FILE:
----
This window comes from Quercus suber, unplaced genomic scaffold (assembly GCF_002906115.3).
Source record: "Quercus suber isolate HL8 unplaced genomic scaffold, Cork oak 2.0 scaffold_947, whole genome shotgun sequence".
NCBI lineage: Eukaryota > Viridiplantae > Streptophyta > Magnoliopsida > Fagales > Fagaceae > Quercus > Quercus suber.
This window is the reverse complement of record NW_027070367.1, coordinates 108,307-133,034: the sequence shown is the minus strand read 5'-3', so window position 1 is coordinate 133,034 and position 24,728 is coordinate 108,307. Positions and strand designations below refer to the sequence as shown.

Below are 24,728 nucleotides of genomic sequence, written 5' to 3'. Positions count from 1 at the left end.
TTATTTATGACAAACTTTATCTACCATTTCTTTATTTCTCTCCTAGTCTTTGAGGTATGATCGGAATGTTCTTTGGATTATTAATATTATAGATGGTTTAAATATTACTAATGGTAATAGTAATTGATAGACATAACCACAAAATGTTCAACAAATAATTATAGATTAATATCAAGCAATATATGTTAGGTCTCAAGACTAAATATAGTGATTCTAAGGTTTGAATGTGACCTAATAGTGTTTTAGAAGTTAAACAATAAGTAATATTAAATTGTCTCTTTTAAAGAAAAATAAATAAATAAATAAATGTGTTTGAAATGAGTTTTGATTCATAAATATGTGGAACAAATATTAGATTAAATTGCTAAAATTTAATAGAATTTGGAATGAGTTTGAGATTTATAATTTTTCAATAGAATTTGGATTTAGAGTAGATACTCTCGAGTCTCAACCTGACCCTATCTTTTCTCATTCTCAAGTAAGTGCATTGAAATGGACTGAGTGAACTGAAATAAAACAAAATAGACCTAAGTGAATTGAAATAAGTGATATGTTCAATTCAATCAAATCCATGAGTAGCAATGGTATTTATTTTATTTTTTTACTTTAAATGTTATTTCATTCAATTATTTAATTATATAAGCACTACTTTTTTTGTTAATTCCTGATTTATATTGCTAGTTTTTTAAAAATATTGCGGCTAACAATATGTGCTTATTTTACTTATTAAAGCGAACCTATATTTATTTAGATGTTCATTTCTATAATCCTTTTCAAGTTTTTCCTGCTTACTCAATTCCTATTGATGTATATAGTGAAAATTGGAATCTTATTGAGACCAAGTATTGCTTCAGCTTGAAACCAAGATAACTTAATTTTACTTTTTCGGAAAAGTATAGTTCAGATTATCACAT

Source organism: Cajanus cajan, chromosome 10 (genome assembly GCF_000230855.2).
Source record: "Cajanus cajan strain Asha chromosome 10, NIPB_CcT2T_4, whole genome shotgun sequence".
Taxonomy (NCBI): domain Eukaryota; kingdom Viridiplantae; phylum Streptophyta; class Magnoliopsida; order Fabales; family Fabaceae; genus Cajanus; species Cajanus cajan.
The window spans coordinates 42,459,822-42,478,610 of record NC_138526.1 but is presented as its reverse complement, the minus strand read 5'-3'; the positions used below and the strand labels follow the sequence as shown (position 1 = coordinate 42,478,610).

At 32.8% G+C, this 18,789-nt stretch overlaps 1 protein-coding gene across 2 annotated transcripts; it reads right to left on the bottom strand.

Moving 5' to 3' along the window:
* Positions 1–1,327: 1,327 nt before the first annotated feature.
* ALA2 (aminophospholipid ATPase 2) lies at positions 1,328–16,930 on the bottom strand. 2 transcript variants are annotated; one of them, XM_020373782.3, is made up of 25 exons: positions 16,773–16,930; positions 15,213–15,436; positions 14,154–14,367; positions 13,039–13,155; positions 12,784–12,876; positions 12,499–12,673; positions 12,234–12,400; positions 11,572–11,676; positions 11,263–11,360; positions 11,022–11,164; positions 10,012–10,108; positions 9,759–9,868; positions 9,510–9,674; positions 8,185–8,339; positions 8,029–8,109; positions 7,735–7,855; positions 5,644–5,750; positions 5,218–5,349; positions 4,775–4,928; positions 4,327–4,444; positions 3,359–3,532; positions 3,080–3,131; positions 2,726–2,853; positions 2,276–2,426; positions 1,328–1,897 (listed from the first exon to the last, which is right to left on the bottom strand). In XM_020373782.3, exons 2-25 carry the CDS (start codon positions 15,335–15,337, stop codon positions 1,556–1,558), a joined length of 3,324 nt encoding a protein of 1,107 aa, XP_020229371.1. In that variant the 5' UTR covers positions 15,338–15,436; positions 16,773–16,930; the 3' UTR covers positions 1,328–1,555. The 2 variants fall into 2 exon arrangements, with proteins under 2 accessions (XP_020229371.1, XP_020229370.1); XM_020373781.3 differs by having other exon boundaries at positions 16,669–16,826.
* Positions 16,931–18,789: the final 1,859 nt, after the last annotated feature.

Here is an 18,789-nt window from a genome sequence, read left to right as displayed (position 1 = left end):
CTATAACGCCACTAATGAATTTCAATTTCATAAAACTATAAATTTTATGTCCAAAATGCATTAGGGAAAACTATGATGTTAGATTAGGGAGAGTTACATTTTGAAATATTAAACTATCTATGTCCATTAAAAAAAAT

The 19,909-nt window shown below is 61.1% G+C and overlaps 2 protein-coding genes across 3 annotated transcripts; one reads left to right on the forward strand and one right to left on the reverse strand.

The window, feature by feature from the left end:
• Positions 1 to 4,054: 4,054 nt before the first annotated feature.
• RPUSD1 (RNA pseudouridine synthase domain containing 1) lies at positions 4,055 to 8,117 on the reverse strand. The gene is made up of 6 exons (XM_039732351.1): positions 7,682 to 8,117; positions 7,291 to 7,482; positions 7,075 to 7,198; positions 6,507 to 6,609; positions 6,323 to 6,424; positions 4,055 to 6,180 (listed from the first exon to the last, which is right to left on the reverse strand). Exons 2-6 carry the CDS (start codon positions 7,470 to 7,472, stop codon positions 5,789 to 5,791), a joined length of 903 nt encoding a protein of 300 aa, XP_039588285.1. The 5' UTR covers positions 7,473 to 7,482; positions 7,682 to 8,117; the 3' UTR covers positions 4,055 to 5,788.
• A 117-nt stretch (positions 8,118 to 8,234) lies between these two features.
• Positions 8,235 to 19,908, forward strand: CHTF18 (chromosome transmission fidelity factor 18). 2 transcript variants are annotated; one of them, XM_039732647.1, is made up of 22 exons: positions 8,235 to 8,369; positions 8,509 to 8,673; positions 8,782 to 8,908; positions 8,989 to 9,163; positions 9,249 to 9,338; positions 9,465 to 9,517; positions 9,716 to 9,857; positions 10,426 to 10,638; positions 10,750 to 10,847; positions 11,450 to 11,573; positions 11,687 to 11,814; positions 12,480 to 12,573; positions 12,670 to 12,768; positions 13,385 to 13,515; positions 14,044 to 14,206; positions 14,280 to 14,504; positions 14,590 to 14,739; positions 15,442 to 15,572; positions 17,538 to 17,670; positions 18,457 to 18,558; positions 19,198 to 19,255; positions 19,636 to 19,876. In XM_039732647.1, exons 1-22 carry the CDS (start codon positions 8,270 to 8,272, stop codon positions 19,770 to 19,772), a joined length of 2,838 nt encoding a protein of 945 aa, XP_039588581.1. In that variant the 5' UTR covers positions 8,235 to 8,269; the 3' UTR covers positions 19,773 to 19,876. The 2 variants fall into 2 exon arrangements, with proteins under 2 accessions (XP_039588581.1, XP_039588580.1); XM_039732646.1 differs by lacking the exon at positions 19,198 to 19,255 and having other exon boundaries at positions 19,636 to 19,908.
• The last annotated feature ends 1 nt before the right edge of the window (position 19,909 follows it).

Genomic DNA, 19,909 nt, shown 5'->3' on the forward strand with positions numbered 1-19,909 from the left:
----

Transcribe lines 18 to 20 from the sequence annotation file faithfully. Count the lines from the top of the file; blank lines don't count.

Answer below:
The 19,909-nt window shown below is 61.1% G+C and overlaps 2 protein-coding genes across 3 annotated transcripts; one reads left to right on the forward strand and one right to left on the reverse strand.

The window, feature by feature from the left end:
• Positions 1 to 4,054: 4,054 nt before the first annotated feature.